FEBRUARY 07, 2018
To dodge its obligation, a state utility company paid a fancy law firm triple the amount of money required to fix damages caused by one of its trucks. It’s yet another example of government wasting taxpayer dollars, a senseless misuse of public funds that is all too common in government at all levels. It’s also a bizarre—and costly—struggle between one of the nation’s largest public power utilities and a small business owner whose security cameras captured the truck crushing the drainage system under the asphalt of her parking lot. The utility truck, which weighs nine tons, left a hole in the pavement and a broken drain pipe underground when it used the parking lot to turn around.
The case comes out of Phoenix Arizona where a single mother and respected professional is simply trying to get the parking lot of her chiropractic business fixed. The culprit is the Salt River Project (SRP), which has served central Arizona since 1903 and provides electricity to approximately 1 million customers in a 2,900-square-mile area, including most of metropolitan Phoenix. In addition to four officers and eight executive managers, SRP has more than 40 elected board members, directors and council members. The utility’s website describes it as a “community-based, not-for-profit organization” that has adopted a “leaner, greener and even more customer-centric” strategy that meets customers’ needs. SRP assures the public that funds that it is committed to foundational values that have the best interest of the communities it serves.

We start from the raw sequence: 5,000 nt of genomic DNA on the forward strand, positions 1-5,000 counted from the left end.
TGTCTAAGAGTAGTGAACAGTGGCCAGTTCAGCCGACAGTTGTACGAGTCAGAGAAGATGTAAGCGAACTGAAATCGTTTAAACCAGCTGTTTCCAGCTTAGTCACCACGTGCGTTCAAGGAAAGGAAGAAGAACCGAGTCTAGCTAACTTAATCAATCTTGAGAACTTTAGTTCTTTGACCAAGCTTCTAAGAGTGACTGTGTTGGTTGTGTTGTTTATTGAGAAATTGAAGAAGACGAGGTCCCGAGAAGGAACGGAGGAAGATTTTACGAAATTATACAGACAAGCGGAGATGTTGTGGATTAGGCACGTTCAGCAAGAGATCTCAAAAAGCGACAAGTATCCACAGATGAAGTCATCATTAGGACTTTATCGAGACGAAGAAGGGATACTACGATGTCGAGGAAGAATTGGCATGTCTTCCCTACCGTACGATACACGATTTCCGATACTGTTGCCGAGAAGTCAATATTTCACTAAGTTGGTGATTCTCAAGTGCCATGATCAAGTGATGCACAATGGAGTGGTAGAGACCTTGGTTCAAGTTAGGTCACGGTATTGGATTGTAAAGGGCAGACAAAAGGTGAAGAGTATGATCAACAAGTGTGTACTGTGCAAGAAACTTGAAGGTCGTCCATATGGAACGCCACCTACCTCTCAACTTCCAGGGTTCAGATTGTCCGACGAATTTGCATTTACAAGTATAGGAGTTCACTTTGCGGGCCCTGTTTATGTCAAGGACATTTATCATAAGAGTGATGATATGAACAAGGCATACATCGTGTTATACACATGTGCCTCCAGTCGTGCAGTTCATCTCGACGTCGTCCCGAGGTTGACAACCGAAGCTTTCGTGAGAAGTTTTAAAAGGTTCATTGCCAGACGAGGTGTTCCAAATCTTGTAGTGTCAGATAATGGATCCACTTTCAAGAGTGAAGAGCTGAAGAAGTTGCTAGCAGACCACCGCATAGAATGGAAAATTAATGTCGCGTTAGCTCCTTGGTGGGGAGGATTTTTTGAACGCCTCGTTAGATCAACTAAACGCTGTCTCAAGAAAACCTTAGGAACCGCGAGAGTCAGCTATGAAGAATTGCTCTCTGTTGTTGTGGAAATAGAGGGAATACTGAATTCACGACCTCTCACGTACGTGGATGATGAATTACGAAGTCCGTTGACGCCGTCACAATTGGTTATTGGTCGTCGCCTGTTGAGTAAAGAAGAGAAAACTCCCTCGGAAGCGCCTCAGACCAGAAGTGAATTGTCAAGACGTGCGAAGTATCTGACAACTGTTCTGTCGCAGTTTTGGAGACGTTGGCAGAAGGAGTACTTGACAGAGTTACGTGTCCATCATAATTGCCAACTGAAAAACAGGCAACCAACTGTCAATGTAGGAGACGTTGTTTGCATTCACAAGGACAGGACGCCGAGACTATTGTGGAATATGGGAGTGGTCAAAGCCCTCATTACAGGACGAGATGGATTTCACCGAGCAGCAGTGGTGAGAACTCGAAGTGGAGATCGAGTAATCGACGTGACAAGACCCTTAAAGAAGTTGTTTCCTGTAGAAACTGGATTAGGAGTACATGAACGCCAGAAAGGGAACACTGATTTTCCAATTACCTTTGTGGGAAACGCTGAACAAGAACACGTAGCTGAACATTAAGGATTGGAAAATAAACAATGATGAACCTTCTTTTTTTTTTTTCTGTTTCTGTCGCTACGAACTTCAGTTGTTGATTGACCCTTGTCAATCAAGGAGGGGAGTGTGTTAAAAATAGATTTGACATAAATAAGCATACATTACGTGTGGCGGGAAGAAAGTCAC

SRP’s strategy in the Phoenix chiropractor case seems to contradict its promises and certainly cannot be considered in the best interest of the taxpayers who sustain it. The damage to the property is estimated to be $43,000, according to licensed experts hired by the chiropractor, Melody Jafari. She has spent about $20,000 trying to get the utility company to pay for the damage to her parking lot, including legal costs, an expert witness and temporary repairs to keep her business running. Rather than pay for the repairs, SRP has blown $129,000 so far to avoid taking responsibility. The public utility hired a multi-million-dollar national law firm called Jennings Strouss with offices in Phoenix, Peoria, Tucson and Washington D.C. The law firm boasts of leveraging its resources regionally and nationally and having a litigation department that stands as one of the most respected in the Southwest.
Jafari and SRP have been engaged in a tug of war since the incident occurred in early August 2015. The Phoenix area had just been hit with a fierce monsoon storm and power outages were occurring throughout the region. A utility truck was in the area tending to power lines that had been damaged by the storm, though none were in the vicinity of Jafari’s business. The SRP truck making rounds simply used the parking lot to turn around and that’s when the weight of the truck crushed the drainage system under the asphalt parking lot, leaving a large hole in the pavement and a broken drain pipe. Jafari has numerous security cameras monitoring her property and the entire incident was captured on video. When Jafari initially contacted SRP she says they seemed responsive and she was optimistic the utility would fix the damage. Instead, SRP chose to lawyer up and pay three times the cost of conducting the repairs on attorneys’ fees. Judicial Watch reached out to SRP through its media relations department but never heard back.
In the meantime, Jafari has been left to fend for herself. Her unbelievable years-long ordeal with the utility caught the attention of the local police labor counsel, Phoenix Law Enforcement Association (PLEA), which is litigating on her behalf. PLEA’s attorney of four decades, Mike Napier, has partnered with Judicial Watch numerous times to address rule of law and conservative issues in the nation’s fifth-largest city and fastest growing county, Maricopa. Napier told Judicial Watch that back in December 2015 SRP offered to compensate Jafari $750 for a hot patch repair of the pavement, which doesn’t begin to cover the magnitude of the damage.
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